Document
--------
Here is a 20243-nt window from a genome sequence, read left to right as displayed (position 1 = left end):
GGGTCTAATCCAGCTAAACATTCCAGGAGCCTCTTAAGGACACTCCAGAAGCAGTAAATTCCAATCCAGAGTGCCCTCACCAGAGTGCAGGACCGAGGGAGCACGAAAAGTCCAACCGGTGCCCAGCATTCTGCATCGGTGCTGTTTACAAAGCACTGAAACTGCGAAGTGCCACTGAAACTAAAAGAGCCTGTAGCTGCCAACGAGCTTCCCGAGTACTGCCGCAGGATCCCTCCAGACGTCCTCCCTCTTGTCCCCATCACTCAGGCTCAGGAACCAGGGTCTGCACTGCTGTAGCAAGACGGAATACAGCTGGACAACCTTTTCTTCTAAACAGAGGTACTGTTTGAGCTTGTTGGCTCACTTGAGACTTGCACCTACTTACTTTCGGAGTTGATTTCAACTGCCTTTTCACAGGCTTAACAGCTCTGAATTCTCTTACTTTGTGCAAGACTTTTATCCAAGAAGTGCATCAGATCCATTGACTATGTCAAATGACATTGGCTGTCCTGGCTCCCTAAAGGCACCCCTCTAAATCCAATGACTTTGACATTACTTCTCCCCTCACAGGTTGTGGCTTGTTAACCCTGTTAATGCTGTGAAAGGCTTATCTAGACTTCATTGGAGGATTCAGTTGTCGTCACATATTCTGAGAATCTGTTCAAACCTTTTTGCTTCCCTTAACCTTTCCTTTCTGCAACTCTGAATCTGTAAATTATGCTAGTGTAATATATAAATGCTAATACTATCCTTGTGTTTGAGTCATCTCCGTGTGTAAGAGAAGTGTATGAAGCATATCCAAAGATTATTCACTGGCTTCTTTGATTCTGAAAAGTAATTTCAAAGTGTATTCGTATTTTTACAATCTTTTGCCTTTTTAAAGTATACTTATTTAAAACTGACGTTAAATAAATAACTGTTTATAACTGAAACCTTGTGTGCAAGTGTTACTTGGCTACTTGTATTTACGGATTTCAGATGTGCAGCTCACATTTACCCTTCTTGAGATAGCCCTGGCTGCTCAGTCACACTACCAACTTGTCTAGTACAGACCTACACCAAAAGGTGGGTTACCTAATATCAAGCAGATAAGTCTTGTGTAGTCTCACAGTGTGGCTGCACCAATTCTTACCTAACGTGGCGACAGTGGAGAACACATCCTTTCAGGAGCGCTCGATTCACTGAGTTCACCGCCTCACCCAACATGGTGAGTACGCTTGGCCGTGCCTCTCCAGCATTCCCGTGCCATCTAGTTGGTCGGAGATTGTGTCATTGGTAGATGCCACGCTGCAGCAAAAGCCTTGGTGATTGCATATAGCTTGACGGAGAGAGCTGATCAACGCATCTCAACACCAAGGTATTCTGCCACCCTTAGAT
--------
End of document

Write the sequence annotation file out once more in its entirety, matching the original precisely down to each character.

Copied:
Here is a 20243-nt window from a genome sequence, read left to right as displayed (position 1 = left end):
GGGTCTAATCCAGCTAAACATTCCAGGAGCCTCTTAAGGACACTCCAGAAGCAGTAAATTCCAATCCAGAGTGCCCTCACCAGAGTGCAGGACCGAGGGAGCACGAAAAGTCCAACCGGTGCCCAGCATTCTGCATCGGTGCTGTTTACAAAGCACTGAAACTGCGAAGTGCCACTGAAACTAAAAGAGCCTGTAGCTGCCAACGAGCTTCCCGAGTACTGCCGCAGGATCCCTCCAGACGTCCTCCCTCTTGTCCCCATCACTCAGGCTCAGGAACCAGGGTCTGCACTGCTGTAGCAAGACGGAATACAGCTGGACAACCTTTTCTTCTAAACAGAGGTACTGTTTGAGCTTGTTGGCTCACTTGAGACTTGCACCTACTTACTTTCGGAGTTGATTTCAACTGCCTTTTCACAGGCTTAACAGCTCTGAATTCTCTTACTTTGTGCAAGACTTTTATCCAAGAAGTGCATCAGATCCATTGACTATGTCAAATGACATTGGCTGTCCTGGCTCCCTAAAGGCACCCCTCTAAATCCAATGACTTTGACATTACTTCTCCCCTCACAGGTTGTGGCTTGTTAACCCTGTTAATGCTGTGAAAGGCTTATCTAGACTTCATTGGAGGATTCAGTTGTCGTCACATATTCTGAGAATCTGTTCAAACCTTTTTGCTTCCCTTAACCTTTCCTTTCTGCAACTCTGAATCTGTAAATTATGCTAGTGTAATATATAAATGCTAATACTATCCTTGTGTTTGAGTCATCTCCGTGTGTAAGAGAAGTGTATGAAGCATATCCAAAGATTATTCACTGGCTTCTTTGATTCTGAAAAGTAATTTCAAAGTGTATTCGTATTTTTACAATCTTTTGCCTTTTTAAAGTATACTTATTTAAAACTGACGTTAAATAAATAACTGTTTATAACTGAAACCTTGTGTGCAAGTGTTACTTGGCTACTTGTATTTACGGATTTCAGATGTGCAGCTCACATTTACCCTTCTTGAGATAGCCCTGGCTGCTCAGTCACACTACCAACTTGTCTAGTACAGACCTACACCAAAAGGTGGGTTACCTAATATCAAGCAGATAAGTCTTGTGTAGTCTCACAGTGTGGCTGCACCAATTCTTACCTAACGTGGCGACAGTGGAGAACACATCCTTTCAGGAGCGCTCGATTCACTGAGTTCACCGCCTCACCCAACATGGTGAGTACGCTTGGCCGTGCCTCTCCAGCATTCCCGTGCCATCTAGTTGGTCGGAGATTGTGTCATTGGTAGATGCCACGCTGCAGCAAAAGCCTTGGTGATTGCATATAGCTTGACGGAGAGAGCTGATCAACGCATCTCAACACCAAGGTATTCTGCCACCCTTAGAT